Dark Web hackers are selling the personal information of American children
- Hackers are stealing data from hospitals and pediatricians and are targeting children born between 2000 and 2010, researchers found.
- The stolen information on sale on underground markets include children's names, addresses, phone numbers, dates of birth, and Social Security Numbers.
Cybercriminals were recently found selling personal information of American children on different dark web markets. While the individual set of information is being sold at $10, bundles of sets are also being advertised at $490 or as high as $790.
Type of information on sale
According to a report from Motherboard, hackers have been stealing data from hospitals and pediatricians and are targeting children born between 2000 and 2010.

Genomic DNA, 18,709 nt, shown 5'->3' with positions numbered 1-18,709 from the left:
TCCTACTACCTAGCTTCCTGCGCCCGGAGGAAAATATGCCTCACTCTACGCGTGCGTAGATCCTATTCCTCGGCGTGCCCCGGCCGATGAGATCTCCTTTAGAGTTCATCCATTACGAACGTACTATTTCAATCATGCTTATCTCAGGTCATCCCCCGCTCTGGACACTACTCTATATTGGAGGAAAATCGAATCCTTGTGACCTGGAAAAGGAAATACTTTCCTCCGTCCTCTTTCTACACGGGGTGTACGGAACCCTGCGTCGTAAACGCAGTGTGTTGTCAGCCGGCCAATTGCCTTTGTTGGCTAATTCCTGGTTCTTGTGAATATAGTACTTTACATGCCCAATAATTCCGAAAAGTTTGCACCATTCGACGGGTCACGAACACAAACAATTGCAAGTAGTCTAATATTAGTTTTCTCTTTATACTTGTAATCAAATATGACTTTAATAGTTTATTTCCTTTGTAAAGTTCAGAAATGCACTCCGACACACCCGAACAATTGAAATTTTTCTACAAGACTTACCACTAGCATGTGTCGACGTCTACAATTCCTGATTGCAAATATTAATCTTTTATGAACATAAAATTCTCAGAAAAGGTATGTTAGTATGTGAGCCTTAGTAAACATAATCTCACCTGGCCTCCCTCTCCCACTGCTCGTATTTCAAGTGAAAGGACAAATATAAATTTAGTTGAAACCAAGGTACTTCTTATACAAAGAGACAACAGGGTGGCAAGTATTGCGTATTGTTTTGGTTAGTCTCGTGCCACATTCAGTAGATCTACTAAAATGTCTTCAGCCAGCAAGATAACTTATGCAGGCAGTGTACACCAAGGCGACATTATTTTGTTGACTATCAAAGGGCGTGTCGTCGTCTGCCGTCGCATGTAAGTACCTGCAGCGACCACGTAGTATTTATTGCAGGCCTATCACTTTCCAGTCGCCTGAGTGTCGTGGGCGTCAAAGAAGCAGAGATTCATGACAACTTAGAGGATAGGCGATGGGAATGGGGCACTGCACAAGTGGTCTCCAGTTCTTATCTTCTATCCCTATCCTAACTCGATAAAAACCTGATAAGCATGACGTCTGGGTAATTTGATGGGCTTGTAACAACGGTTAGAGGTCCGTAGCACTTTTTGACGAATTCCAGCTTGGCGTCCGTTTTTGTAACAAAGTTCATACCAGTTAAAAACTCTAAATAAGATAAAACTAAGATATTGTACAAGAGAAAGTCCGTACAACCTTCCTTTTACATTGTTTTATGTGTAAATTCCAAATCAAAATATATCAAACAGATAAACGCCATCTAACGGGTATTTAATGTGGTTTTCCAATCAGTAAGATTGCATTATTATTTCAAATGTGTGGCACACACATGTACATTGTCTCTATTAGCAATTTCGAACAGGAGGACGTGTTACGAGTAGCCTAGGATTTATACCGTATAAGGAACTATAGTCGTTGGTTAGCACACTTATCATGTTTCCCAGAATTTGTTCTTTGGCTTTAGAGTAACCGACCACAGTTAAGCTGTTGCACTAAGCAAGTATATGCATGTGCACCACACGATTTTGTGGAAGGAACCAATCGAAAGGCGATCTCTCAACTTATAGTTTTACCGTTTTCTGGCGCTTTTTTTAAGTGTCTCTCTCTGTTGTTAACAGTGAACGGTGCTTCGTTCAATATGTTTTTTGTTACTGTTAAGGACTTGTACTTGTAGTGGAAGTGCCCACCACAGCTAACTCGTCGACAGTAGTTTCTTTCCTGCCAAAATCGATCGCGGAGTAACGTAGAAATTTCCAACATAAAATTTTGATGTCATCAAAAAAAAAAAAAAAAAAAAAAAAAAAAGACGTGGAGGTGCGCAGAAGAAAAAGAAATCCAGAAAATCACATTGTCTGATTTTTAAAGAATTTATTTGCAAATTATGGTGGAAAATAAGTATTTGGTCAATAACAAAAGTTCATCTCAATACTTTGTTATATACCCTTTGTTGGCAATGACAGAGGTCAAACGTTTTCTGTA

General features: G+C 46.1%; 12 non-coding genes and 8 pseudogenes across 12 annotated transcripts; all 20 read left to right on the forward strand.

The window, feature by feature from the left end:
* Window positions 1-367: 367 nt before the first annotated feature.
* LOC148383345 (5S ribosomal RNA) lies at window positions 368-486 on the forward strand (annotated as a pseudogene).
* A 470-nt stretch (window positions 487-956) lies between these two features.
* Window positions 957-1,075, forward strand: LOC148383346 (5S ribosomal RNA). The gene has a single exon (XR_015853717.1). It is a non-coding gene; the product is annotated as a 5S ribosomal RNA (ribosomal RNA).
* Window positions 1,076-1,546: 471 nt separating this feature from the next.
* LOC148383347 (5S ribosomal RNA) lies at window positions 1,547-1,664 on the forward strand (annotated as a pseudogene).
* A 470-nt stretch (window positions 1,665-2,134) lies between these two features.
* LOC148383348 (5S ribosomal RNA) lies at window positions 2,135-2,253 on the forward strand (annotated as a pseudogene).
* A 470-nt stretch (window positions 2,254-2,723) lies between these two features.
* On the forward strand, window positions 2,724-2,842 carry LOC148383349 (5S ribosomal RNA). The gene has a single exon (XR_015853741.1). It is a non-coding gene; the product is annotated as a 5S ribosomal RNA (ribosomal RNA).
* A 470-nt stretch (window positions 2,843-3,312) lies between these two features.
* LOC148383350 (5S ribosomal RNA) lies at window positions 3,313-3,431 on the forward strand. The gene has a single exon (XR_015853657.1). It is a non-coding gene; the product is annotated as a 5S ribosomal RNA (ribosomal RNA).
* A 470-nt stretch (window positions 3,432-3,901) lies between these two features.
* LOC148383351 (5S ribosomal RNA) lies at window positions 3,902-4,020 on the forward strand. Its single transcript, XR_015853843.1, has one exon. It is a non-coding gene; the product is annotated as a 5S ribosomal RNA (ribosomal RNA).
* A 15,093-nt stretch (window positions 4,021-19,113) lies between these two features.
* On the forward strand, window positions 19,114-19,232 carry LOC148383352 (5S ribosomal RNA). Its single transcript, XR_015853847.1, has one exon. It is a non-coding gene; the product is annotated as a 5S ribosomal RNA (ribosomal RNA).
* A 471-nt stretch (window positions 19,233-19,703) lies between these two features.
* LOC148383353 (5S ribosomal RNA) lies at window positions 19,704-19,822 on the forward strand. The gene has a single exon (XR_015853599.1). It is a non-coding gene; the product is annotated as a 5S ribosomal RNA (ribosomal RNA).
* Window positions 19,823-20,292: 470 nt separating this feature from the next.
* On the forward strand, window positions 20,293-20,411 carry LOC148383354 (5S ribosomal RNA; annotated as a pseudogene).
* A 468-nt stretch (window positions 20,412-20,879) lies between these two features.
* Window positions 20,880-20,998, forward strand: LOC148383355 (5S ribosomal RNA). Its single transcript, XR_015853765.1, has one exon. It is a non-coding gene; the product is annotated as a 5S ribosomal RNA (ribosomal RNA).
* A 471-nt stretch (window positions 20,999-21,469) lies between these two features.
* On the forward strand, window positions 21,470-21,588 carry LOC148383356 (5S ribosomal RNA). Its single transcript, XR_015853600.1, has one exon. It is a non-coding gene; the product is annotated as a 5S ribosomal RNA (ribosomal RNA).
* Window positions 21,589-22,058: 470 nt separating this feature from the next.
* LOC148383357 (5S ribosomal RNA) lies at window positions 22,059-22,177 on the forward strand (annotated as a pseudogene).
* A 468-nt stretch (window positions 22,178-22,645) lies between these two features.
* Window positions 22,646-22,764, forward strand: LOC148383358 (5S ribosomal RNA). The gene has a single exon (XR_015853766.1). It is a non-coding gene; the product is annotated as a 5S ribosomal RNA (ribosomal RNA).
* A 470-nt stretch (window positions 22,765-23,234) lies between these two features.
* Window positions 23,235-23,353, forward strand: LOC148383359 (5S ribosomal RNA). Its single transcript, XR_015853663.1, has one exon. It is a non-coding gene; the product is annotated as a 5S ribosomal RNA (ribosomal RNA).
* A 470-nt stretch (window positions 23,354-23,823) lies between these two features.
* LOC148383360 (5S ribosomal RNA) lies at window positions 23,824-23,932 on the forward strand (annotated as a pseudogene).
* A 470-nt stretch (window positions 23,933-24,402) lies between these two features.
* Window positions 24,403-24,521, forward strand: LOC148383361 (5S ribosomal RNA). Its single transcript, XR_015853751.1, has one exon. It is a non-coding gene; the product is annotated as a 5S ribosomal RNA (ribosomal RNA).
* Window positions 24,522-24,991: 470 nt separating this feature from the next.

Emily Wilson, VP of research at cybersecurity firm Terbium Labs notified Motherboard about the scam. Most of this stolen information is already available for sale on the popular dark web market Dream.
“For very young children it's reasonable to assume criminals are sourcing the data through access points in hospital networks or government systems. In this case, the vendor is explicit about the hospital connection,” Wilson told Motherboard.
Which age group is impacted?
Wilson reports that the data stolen and being sold on the dark web primarily pertains to children between the age of 8 and 18 years old. The dark web vendors were found selling the data through an advertisement titled “USA KIDS FULLZ”.
The advertisement contains information includes children’s names, addresses, phone numbers, dates of birth, and Social Security numbers. For the children impacted by this dark web sales, most of them likely won't be able to open lines of credit for another five to ten years—plenty of time to do some serious financial damage.
In the dark web listings, the vendor also notes that these children ‘generally speaking come from good families who can provide [and pay for] medical support,” said Wilson, Motherboard reported.
This online sale of kids’ data poses a new threat, if not taken seriously. “As children get older, their data starts to enter the system more broadly, through school registrations and other activities,” Wilson added.